Singer reshaped country music
When a fan told Ray Price that he sounded like Hank Williams, the young country singer should have been thrilled. It was 1953, not long after Williams’ death, and Price had taken over fronting the revered musician’s band.
But Price did not take the comment as a compliment.
“A red light went off,” he recalled years later. “Going home that night, I told the boys, ‘I love the lot of you, but you sound like Hank.’”
Not satisfied to be merely a standard-bearer of honky tonk, he began to experiment by tinkering with rhythm and later even adding lush strings, reshaping country music with a vibrant new energy that continued long after the 1950s and ‘60s.
Price, 87, died of pancreatic cancer Monday at his home in Mount Pleasant, Texas. His death was announced by family spokesman Bill Mack.
Beyond his compellingly distinctive sound and wagonload of hit singles, “Ray Price created an era” is the way Williams’ steel guitarist, Don Helms, famously characterized Price’s contribution to country music.
That sound and era reached a pinnacle with Price’s 1956 hit “Crazy Arms,” a record so popular it topped the country charts for five months.
The song, written by Chuck Seals and Ralph Mooney, opens with the line “Now blue ain’t the word for the way that I feel.” But far from sounding dour or depressed, Price placed his crystalline tenor voice with the emotional crack atop an invigorating beat that got listeners on their feet and dancing in honky-tonks from coast to coast.
“The sound they had going at the time in country was a 2/4 sound with a double-stop fiddle,” he said, referring to the popular country beat that emphasized the second and fourth beats in each four-note measure. “I added drums to it and a 4/4 bass and shuffle rhythm and the single-string fiddle.
“I don’t know where it came from,” he said, “it’s just what I wanted. Everybody at the session thought it was the funniest thing they ever heard. They just thought it was strange. It was -- and it was on the charts for 45 weeks.”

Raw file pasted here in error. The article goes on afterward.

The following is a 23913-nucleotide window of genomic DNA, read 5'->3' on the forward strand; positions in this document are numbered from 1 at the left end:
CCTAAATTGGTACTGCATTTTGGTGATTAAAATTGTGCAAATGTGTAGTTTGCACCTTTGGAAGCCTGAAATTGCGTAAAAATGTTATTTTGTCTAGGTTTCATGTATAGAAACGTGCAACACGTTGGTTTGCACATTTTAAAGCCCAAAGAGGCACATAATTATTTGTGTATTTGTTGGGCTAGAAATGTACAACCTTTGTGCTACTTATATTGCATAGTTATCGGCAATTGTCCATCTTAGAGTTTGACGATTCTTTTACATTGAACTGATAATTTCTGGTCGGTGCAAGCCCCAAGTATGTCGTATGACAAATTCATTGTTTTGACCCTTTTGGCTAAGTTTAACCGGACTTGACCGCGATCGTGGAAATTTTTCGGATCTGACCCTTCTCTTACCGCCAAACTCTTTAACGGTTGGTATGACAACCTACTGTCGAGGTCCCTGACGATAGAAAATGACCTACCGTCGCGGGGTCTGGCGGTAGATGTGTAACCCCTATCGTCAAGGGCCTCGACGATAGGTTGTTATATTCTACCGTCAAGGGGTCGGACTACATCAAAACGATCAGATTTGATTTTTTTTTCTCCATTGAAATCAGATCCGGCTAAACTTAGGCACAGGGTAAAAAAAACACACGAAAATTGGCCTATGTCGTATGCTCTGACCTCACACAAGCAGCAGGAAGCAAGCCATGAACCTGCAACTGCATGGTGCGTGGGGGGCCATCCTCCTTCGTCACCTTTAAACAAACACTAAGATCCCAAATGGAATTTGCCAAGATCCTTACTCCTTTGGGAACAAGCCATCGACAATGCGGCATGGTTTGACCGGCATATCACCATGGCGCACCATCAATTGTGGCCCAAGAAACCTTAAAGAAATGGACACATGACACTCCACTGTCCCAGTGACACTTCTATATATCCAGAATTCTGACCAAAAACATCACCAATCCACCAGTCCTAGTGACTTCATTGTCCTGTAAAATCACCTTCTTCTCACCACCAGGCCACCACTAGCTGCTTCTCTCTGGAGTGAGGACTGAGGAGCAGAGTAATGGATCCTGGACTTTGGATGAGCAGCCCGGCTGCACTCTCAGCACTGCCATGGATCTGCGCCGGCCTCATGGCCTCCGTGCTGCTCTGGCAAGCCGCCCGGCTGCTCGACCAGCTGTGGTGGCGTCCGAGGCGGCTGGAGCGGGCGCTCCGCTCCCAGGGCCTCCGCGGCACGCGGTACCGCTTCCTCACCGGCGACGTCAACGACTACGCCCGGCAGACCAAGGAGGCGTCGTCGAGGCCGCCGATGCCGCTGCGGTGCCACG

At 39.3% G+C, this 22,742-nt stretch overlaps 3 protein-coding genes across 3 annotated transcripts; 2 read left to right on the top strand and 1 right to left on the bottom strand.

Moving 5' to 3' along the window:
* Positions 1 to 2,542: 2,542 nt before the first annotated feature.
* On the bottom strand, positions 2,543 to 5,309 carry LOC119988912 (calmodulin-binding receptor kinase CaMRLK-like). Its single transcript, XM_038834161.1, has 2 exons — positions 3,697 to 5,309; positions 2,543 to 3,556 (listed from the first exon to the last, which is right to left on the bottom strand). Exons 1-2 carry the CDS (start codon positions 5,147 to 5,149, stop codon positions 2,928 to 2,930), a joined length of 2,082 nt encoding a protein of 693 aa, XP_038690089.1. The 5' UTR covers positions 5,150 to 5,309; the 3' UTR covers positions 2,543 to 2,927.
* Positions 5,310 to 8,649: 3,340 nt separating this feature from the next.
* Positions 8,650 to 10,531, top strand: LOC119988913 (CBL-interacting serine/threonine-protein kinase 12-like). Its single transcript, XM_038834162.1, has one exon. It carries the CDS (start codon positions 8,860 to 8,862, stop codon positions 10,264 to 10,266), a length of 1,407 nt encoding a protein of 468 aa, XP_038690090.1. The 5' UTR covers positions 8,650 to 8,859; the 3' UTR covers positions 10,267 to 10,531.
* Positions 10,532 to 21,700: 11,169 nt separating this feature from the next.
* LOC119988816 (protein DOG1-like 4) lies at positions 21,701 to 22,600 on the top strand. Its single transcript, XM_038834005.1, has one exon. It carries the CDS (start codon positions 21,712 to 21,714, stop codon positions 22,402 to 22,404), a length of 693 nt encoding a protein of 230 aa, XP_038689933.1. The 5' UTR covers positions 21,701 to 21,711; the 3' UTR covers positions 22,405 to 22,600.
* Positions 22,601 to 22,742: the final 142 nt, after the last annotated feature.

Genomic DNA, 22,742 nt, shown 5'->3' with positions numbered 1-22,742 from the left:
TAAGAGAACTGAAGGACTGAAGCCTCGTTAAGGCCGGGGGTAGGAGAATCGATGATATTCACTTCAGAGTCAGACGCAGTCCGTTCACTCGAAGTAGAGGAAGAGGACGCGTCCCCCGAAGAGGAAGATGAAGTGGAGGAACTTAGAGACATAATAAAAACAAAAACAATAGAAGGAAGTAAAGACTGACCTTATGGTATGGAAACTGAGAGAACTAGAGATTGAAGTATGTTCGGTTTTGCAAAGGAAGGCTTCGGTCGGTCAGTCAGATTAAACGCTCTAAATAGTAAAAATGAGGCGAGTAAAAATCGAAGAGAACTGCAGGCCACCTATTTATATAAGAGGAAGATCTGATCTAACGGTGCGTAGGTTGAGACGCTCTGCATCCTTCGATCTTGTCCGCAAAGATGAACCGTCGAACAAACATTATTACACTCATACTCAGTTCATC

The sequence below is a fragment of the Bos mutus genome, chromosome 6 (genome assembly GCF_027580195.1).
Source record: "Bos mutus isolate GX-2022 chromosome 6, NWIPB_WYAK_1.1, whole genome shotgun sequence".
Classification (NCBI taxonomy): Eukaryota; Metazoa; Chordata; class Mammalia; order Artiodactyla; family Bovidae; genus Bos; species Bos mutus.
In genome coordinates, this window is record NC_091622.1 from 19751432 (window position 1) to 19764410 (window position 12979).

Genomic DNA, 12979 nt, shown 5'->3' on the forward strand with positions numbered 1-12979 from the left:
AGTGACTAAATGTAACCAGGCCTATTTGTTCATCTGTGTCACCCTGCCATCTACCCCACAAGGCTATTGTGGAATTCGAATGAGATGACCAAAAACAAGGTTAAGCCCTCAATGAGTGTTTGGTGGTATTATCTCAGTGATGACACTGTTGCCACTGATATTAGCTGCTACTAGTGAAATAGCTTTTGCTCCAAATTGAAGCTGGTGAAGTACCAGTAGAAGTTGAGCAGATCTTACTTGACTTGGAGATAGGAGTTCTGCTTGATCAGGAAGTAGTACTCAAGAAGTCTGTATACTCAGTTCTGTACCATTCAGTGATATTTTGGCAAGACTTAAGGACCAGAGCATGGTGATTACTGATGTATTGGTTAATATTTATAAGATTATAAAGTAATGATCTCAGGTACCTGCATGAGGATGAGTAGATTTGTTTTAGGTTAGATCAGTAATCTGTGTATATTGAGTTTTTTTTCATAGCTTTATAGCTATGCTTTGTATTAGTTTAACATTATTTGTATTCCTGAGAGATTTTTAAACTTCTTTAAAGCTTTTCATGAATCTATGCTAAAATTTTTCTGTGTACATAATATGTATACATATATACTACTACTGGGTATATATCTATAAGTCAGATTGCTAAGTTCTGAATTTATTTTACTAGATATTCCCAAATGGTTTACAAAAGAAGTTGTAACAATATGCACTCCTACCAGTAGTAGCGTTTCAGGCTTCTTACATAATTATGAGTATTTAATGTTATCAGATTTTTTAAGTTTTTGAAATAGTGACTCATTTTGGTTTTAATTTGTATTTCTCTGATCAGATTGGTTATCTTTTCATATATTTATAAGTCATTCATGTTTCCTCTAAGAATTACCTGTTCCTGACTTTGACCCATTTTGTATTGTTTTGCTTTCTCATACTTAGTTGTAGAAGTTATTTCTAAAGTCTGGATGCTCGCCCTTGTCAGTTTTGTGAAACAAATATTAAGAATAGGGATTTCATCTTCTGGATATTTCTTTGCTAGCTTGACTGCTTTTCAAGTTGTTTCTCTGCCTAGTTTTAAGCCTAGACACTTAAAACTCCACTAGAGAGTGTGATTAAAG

The impact of the “Ray Price beat” is hard to underestimate.
“To this date,” Daniel Cooper wrote of Price in the “Encyclopedia of Country Music,” “the 4/4 shuffle is so deeply embedded in country music as to be second nature to many.”
“Crazy Arms” was by far the biggest hit of Price’s career, but it was just one of the more than 100 songs he placed on the country charts for nearly four decades, from 1952 through 1989.
Despite little airplay on mainstream country stations for the last quarter-century, Price toured regularly into his 80s. In 2007 he teamed up with Willie Nelson, who once played in Price’s band, and Merle Haggard for an album, “One of a Kind,” that helped introduce him to younger listeners and earned him his second Grammy Award.
The first Grammy came for his 1970 recording of “For the Good Times,” the Kris Kristofferson song that re-energized his career and jump-started a second wave of popularity for him, this time as a ballad crooner instead of the honky-tonk singer that first brought him fame.
“For the Good Times” also was named single and album of the year by the Academy of Country Music, and the following year the Country Music Assn. bestowed its album of the year award on Price’s “I Won’t Mention It Again” collection.
Ray Noble Price was born Jan. 12, 1926, in Perryville, Texas. When he was young, his parents split up. His father, a farmer, reared one son, and his mother took Price to live in Dallas.
Although his mother played piano, Price didn’t know about her musical leanings during his childhood.
“I never knew my mom played piano until I was nearly grown,” he said. “I can still recall when we were someplace during the Christmas holidays and she just sat down and began to play. Actually, it spooked me, because I’d lived with her so long and I never knew.”